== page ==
Traditional 401k vs Roth401k

Please note that I probably really need a 401K book for dummies. I have 401k at my job. I only do 3% yet they match up to 6% ( and no I have not taken advantage of it...yet. I know, I know, it's free money. I have just learned that my employer also offers Roth401K which I was told is a better option by some people. I called the financial company today with a lot of questions. I guess my concern with going to 6% is the bigger chunk that will be taken out of my check even though I know it's for my own good but I don't want to struggle either. Aside from that, I read that if you're opening the Roth late in life, you need to be sure you'll be able to have it for five years before starting to take distributions in order to reap the tax benefits. Well, I'm 58 so is it even a good idea to switch now? I was told I could do 3% for the traditional and 3% for the Roth401K or I could do the 6% totally with what I have or change to the Roth401K. If anyone has any feedback please use little words.

Nutcracker Nutcracker
Dec '21

I don't really see an advantage to a Roth 401K in your situation. You are better off with the tax savings now if that would allow you to contribute 6%, which you should find a way to do if at all possible.

Dec '21

If 6% would make things tight for you financially, go for 4 or 5%. Every little bit socked away for your retirement will help.
Also, if you're looking to talk to someone for advice, Robyn at Edward Jones is very helpful to me. She explains stuff so that I can understand.

Lonesome Dove Lonesome Dove
Dec '21

There are so many factors here. Being 58 are you going to file for SS at 62 or FRA of 66 or so, or even later? You pay taxes on any contribution to a Roth now where a regular 401K is removed from your pay before taxes which lowers your tax on earnngs now. With a Roth you can withdraw at retirement paying no taxes on the distribution which may be worth considering if your income in retirement is higher. The 401K can sit there until you are 70 1/2 before they make you take a distribution but it is taxed whenever you take it.So you have to decide what your retirement will look like and when to help you with the decision.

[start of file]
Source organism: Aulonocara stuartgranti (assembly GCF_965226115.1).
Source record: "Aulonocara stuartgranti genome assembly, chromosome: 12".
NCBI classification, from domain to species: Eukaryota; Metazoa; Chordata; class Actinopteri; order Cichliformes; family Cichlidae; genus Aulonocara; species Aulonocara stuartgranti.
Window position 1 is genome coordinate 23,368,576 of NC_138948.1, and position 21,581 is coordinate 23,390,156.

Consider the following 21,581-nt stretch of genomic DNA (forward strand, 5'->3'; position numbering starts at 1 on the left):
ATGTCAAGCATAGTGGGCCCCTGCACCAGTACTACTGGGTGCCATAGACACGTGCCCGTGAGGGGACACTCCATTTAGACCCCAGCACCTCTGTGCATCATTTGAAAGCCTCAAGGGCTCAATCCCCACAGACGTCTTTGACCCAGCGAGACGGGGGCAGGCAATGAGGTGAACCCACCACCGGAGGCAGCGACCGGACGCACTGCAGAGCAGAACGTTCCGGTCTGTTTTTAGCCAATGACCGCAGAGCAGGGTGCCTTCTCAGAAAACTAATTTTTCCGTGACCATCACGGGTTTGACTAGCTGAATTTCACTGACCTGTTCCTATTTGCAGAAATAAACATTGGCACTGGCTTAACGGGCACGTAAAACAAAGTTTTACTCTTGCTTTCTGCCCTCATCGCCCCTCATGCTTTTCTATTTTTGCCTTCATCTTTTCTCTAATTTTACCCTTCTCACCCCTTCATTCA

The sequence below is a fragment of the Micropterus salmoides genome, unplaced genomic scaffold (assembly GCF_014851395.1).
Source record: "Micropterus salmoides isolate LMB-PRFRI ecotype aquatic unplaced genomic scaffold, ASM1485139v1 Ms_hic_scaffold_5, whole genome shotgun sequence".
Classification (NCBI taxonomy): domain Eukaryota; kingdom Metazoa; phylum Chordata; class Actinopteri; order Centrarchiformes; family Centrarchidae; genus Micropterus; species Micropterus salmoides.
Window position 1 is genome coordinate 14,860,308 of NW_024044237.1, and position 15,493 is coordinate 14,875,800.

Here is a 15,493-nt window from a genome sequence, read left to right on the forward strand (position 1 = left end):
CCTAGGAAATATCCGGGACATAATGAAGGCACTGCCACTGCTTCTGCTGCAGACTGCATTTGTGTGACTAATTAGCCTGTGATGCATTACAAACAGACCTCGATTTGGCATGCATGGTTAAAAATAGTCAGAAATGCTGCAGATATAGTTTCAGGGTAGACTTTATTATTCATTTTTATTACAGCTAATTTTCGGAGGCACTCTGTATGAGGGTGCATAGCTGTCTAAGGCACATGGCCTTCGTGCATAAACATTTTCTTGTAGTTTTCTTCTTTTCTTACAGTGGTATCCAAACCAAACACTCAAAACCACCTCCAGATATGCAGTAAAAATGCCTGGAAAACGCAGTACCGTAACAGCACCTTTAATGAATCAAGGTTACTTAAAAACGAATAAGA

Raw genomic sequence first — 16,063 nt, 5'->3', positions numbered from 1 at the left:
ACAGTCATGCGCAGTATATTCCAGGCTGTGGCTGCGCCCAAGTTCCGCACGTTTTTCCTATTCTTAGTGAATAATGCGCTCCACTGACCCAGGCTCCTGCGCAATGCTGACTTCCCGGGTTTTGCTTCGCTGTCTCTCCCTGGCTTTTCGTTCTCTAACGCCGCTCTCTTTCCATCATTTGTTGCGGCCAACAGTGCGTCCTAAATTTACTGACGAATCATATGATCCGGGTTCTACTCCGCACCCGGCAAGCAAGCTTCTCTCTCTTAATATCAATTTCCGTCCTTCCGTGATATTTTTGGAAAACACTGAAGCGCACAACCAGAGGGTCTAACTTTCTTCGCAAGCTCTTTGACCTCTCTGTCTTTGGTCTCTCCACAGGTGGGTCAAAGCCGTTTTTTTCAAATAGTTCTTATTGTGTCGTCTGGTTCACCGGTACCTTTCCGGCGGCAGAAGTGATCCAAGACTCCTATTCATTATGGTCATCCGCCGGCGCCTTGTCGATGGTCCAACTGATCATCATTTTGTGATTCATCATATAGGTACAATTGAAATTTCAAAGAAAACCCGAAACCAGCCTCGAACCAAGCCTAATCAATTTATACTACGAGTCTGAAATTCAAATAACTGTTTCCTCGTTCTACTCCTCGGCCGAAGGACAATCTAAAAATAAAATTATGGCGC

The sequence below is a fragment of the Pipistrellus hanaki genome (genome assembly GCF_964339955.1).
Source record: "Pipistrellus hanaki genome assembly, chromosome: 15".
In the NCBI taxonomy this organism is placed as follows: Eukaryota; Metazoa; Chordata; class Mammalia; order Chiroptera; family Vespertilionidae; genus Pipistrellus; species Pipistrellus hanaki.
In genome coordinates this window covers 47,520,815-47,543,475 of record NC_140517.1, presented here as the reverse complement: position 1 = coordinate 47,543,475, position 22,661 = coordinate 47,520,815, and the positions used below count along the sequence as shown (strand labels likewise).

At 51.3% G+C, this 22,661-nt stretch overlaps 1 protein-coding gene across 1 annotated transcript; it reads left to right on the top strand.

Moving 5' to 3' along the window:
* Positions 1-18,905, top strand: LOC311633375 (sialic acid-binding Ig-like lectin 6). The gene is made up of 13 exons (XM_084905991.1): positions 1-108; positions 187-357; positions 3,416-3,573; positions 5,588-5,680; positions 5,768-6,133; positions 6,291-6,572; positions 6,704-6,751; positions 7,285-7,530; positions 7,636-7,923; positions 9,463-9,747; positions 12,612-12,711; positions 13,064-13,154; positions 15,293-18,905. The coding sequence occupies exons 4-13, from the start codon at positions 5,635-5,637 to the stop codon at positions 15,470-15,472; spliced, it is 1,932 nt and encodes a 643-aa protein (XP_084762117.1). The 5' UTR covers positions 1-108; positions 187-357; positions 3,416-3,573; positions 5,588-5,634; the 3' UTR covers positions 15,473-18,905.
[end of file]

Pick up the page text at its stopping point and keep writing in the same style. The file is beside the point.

Another important piece of information is to know what other retirement streams you may have. For example, any other 401K funds already saved, pension information, etc.

Retirement is a big puzzle, and knowing what all the pieces are will help you solve it.

Dec '21

Contact a Certified Financial Planner

Expect to pay for the time you spent with them. By doing so they are working for you and not for themselves. Have them look at your complete financial plan of all revenues and savings you have. I did this when I was 40 and retired at 58 and was living the life before Covid hit!

Not In NJ Anymore Not In NJ Anymore
Dec '21

Being @58, you're answer is simpler than all those 401k, IRA, Roth books/articles and/or CFPs & advisors to me - since all that advice is based on those who HAVE TIME [at least more than 5 to 10 to 15+ years] to make those decision... to move the needle end up with a Larger piece of pie at the end.

So, in my opinion, assuming your going to 'retire' or 'minimize your work' at 62 [since you can't earn more than $18,960 or have to pay some of your SocSec$ deducted back], and know you can pull your money out of your 401k once >59 1/2 without penalty, the easiest is to:
1) CONTINUE with your 3% contribution (as you said is the max you wish to contribute)
2) DON'T bother start with a ROTH IRA (due to its 5yr rule & contribute with after tax dollars that you definitely know will take "a bigger chunk taken out of [your] check"
3) AND try steer away from all those "Better" 401k retirement schemes or delaying taking your Social Security till your FRA or 70.

Live life with the numbers you have and enjoy it! Chasing "lotto" dreams later in life winds up costing more out of you than adding years or more happiness in the end.

Do the 6% IRA. It is pre-tax so it will not be 3%, less than that. Regarding Roth, you can do this on your own unless they match? And it looks like if they offered a Super Roth that would be too much for you anyway. You can always do a Roth on your own with after tax dollars.

Some people started calling it a Roth IRA but it sounds like your company allows you to contribute up to a certain amount in either Pre-tax or Roth 401k contributions and that they will match up to 6% (Is it dollar for dollar or a % up to 6%). Presuming they will match regardless of the type of contribution (pre or Roth). With that said:

1 - Contribute what you can even if it's not the full 6% going up to 4% or 5% could really help but calculate what 6% would look like. 6% Pre-tax may not be as a big a chunk as you think and anything you can invest and earn on will help.

2 - 5 year rule for Roth contributions - I'm not familiar with that so not sure if it impacts you. Who's the 401k's administrator? They may be able to explain rules around that although they likely won't give you advice.

Good luck.

bonv25 bonv25
Dec '21

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